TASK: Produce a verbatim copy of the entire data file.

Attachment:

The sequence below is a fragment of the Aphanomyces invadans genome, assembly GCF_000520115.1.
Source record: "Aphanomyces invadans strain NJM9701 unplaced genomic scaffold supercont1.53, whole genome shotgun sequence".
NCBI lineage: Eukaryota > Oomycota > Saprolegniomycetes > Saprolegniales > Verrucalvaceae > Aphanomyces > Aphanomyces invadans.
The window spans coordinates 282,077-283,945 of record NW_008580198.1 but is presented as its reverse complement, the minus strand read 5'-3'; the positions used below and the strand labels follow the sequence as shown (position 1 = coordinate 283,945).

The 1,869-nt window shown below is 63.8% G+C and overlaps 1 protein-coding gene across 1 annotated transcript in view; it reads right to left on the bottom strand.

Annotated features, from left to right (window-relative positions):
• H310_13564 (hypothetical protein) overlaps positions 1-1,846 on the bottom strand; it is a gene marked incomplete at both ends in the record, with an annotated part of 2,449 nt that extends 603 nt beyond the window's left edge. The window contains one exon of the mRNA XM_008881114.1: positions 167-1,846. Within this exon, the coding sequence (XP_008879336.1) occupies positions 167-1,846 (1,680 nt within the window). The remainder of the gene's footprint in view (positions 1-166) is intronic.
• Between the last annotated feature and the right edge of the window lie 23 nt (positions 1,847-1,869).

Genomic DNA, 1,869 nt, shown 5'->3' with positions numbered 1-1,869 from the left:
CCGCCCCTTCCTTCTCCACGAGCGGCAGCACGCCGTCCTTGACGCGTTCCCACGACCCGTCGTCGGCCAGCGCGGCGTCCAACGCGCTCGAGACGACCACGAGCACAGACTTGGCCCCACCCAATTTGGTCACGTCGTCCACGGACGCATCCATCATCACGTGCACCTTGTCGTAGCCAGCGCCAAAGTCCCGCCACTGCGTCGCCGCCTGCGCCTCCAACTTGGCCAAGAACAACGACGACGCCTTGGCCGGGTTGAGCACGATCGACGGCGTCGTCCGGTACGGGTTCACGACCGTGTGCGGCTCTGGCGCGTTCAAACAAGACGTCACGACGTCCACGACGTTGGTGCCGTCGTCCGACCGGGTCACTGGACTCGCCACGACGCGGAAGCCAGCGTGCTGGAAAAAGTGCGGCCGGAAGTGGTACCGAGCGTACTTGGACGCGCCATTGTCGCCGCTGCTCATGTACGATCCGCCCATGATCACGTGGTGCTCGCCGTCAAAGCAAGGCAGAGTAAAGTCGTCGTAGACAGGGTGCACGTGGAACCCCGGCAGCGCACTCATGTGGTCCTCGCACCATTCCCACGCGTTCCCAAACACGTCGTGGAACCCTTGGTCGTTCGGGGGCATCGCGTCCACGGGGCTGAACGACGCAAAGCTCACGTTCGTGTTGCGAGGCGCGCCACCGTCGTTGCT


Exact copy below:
The sequence below is a fragment of the Aphanomyces invadans genome, assembly GCF_000520115.1.
Source record: "Aphanomyces invadans strain NJM9701 unplaced genomic scaffold supercont1.53, whole genome shotgun sequence".
NCBI lineage: Eukaryota > Oomycota > Saprolegniomycetes > Saprolegniales > Verrucalvaceae > Aphanomyces > Aphanomyces invadans.
The window spans coordinates 282,077-283,945 of record NW_008580198.1 but is presented as its reverse complement, the minus strand read 5'-3'; the positions used below and the strand labels follow the sequence as shown (position 1 = coordinate 283,945).

The 1,869-nt window shown below is 63.8% G+C and overlaps 1 protein-coding gene across 1 annotated transcript in view; it reads right to left on the bottom strand.

Annotated features, from left to right (window-relative positions):
• H310_13564 (hypothetical protein) overlaps positions 1-1,846 on the bottom strand; it is a gene marked incomplete at both ends in the record, with an annotated part of 2,449 nt that extends 603 nt beyond the window's left edge. The window contains one exon of the mRNA XM_008881114.1: positions 167-1,846. Within this exon, the coding sequence (XP_008879336.1) occupies positions 167-1,846 (1,680 nt within the window). The remainder of the gene's footprint in view (positions 1-166) is intronic.
• Between the last annotated feature and the right edge of the window lie 23 nt (positions 1,847-1,869).

Genomic DNA, 1,869 nt, shown 5'->3' with positions numbered 1-1,869 from the left:
CCGCCCCTTCCTTCTCCACGAGCGGCAGCACGCCGTCCTTGACGCGTTCCCACGACCCGTCGTCGGCCAGCGCGGCGTCCAACGCGCTCGAGACGACCACGAGCACAGACTTGGCCCCACCCAATTTGGTCACGTCGTCCACGGACGCATCCATCATCACGTGCACCTTGTCGTAGCCAGCGCCAAAGTCCCGCCACTGCGTCGCCGCCTGCGCCTCCAACTTGGCCAAGAACAACGACGACGCCTTGGCCGGGTTGAGCACGATCGACGGCGTCGTCCGGTACGGGTTCACGACCGTGTGCGGCTCTGGCGCGTTCAAACAAGACGTCACGACGTCCACGACGTTGGTGCCGTCGTCCGACCGGGTCACTGGACTCGCCACGACGCGGAAGCCAGCGTGCTGGAAAAAGTGCGGCCGGAAGTGGTACCGAGCGTACTTGGACGCGCCATTGTCGCCGCTGCTCATGTACGATCCGCCCATGATCACGTGGTGCTCGCCGTCAAAGCAAGGCAGAGTAAAGTCGTCGTAGACAGGGTGCACGTGGAACCCCGGCAGCGCACTCATGTGGTCCTCGCACCATTCCCACGCGTTCCCAAACACGTCGTGGAACCCTTGGTCGTTCGGGGGCATCGCGTCCACGGGGCTGAACGACGCAAAGCTCACGTTCGTGTTGCGAGGCGCGCCACCGTCGTTGCT